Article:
Sermon for the Twelfth Sunday after Trinity
30th Aug 2020
Sermon for the Eleventh Sunday after Trinity
“God has imprisoned all in disobedience so that he may be merciful to all”
The graphic story in today’s gospel tells of a Syro-Phoenician or Canaanite woman who as a foreigner, successfully challenges Jesus’ intention to minister to ‘the lost sheep of Israel’ only. This woman is a rank outsider. She crashes into the party where the invited and the included are those deemed to be righteous and for whom the inheritance of faith in God was sacrosanct. The Jewish inheritors of the old covenant covenant which had given them exclusive rights and access to Rabbinic teaching. But the woman’s presence reveals the down-side of this righteousness. For it excited in them feelings of ethnic cleanliness, which hardened itself against any who stood outside the community of the chosen.
Jesus, as a rabbinic teacher, stands awkwardly in the middle of these racial tensions both as a Jew himself and as an inheritor of the Jewish tradition. But crucially we discover that he is ready to give ground. He knows from deep within that the gift of faith; the Kingdom of God is latent in all and possible for all. It has not been parcelled out to the practising religious alone. This woman, comes from a territory unvisited by strict Jews. But she is bold and confident and is not put off. She gives Jesus due respect, using the title ‘Lord, Son of David’. She contradicts his assertion that he has come only to Israel and that the good food of the inheritance should not be thrown to the ‘dogs’. And in a gentle play on words like ‘dog’, which were and still are in the middle east used as insults, the woman turns the play on words to her own good use and appeals to the witty idea that even (real) dogs are permitted to eat the scraps that fall from the master’s table. Jesus commends her for her faith. The word faith here is being used as a kind of forthrightness, a kind of keen wit and intelligence borne of necessity; a kind of passion. One comedian once said that in order to have a sense of humour and to make humour work you need also a strong sense of proportion. She might be saying, even to Jesus, ‘Sticks and stones may break my bones but words can never hurt me’.
This Gospel reading and this strange, insistent, interesting woman provide a timely reminder of the need to challenge the forces of prejudice, hatred and anger that bedevil our world even as we commemorate the 57th anniversary of Martin Luther King’s ‘I have a dream’ speech. The shocking and terrifying footage of a black man, Jacob Blake, gunned down in his won car with his children in the back seat is a depressing reminder of how little has been achieved from the promising message delivered all that long ago. We may say that this is a problem for the gun toting USA but the Church of England has had to own up to institutional racism and re-examine its own perhaps subtle but nevertheless innate prejudices also. Meanwhile, the hope of the black community and for others who feel outraged and excluded day by day lies bleeding on the world’s pavement.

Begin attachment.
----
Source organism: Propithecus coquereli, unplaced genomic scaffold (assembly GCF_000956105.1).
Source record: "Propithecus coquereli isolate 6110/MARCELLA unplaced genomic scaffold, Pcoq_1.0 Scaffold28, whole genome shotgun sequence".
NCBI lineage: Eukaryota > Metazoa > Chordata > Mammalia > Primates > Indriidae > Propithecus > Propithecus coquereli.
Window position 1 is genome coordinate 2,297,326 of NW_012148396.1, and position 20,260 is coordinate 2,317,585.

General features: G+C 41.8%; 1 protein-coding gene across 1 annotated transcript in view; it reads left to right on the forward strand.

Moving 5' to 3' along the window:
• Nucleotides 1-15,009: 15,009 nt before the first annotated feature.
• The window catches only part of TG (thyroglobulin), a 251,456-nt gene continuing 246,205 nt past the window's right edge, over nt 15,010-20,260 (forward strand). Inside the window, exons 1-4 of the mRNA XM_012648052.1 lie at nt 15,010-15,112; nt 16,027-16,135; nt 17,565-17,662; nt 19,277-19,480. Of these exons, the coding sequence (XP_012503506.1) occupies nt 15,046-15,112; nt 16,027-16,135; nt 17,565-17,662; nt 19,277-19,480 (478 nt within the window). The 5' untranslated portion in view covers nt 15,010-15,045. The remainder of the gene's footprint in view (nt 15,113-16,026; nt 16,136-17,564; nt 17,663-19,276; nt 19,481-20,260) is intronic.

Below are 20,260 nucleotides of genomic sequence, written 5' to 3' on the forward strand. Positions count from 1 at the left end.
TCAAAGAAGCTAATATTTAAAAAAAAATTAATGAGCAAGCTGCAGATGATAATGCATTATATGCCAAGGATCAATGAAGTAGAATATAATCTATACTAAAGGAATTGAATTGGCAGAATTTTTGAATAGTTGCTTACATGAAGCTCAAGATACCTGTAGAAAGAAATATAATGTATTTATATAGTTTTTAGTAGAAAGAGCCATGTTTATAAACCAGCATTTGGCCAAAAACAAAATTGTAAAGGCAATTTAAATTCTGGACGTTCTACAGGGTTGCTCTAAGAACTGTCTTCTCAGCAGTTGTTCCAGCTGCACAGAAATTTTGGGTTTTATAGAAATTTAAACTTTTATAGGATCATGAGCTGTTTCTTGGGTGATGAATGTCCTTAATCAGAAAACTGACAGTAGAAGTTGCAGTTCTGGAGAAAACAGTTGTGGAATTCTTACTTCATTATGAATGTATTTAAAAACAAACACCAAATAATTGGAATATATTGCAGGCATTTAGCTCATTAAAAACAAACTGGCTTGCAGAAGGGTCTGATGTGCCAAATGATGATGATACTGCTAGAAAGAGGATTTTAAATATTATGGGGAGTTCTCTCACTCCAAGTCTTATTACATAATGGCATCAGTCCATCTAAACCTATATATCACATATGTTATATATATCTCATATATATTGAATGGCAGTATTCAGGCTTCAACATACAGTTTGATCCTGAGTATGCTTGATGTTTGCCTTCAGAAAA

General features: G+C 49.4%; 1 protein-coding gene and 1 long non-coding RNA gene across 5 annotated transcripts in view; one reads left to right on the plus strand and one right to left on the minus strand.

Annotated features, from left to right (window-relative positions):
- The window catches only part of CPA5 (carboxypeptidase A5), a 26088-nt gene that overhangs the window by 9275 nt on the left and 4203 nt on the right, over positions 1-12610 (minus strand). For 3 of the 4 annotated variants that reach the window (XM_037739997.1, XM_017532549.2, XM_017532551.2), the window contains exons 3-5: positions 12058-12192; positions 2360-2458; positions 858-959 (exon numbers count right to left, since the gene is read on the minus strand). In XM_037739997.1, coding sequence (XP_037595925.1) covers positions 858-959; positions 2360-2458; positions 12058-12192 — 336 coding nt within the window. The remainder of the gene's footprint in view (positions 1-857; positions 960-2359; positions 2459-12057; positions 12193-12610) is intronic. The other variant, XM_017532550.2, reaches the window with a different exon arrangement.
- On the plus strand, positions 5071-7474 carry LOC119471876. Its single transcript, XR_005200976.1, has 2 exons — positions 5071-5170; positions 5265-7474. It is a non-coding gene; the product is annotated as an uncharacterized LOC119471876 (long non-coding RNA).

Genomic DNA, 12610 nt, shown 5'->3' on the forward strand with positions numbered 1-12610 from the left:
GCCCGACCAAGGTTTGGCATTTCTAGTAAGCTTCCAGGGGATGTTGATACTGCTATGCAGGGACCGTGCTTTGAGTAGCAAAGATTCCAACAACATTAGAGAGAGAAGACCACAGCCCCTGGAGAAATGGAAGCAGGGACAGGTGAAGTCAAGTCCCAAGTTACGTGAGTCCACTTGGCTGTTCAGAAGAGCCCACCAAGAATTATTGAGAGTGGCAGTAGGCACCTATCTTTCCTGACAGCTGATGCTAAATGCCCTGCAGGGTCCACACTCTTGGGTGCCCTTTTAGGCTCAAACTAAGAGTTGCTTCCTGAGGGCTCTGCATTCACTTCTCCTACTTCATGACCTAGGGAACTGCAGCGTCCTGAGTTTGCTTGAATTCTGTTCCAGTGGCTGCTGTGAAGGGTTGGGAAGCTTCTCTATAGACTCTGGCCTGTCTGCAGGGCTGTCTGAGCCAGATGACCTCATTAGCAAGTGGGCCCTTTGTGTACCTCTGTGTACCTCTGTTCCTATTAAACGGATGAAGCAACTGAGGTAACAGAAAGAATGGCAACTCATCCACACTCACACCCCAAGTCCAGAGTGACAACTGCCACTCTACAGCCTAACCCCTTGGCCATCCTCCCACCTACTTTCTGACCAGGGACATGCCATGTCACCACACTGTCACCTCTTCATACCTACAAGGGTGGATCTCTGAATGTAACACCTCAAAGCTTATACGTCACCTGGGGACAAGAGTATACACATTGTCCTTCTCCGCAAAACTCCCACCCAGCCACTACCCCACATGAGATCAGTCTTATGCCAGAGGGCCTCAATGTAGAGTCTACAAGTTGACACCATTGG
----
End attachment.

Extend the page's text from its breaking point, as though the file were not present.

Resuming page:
The summons to defend basic human freedoms is as urgent now as it was at the time of Jesus. In a multicultural and perhaps fractured world, Jesus, like us, was immersed in the potential conflict of interests that such a situation threw up.
The Canaanite woman prompts us to consider the enlargement of the household of faith. She reminds us that such widening of understanding and trust is necessary to the very integrity and honesty of the Christian Church, and ultimately for the freedom of the world.
Jesus is manifestly Son of God. In him, we come to know that it is the Creator’s will and purpose that all are given free access to his love and mercy, beyond the imposed confines of human will and the vanity of fundamentalist ideology. As the hymn reminds us, there “There’s a wideness in God’s Mercy”, not just for we of the household of Christian Faith but for all who, seek God from the bottom of their hearts. Human freedom, the freedom to live and to thrive, in peace and harmony, must never be taken for granted. It must be proclaimed daily, defiantly and fearlessly. All are ultimately included. We must welcome the critical stranger as Jesus did, for she will always deserve our attention.
There’s a wideness in God’s mercy
Like the wideness of the sea;
There’s a kindness in his justice,
Which is more than liberty.
F W Faber (1814-1863)
In August 1963, Billie Jean Brown knew that Martin Luther King Jr. had just delivered a powerful, momentous address.
Her then-employer, Motown Records, recorded King’s “I Have a Dream” speech 57 years ago today at the Lincoln Memorial in Washington, D.C., releasing it later that year on an album titled “The Great March on Washington.”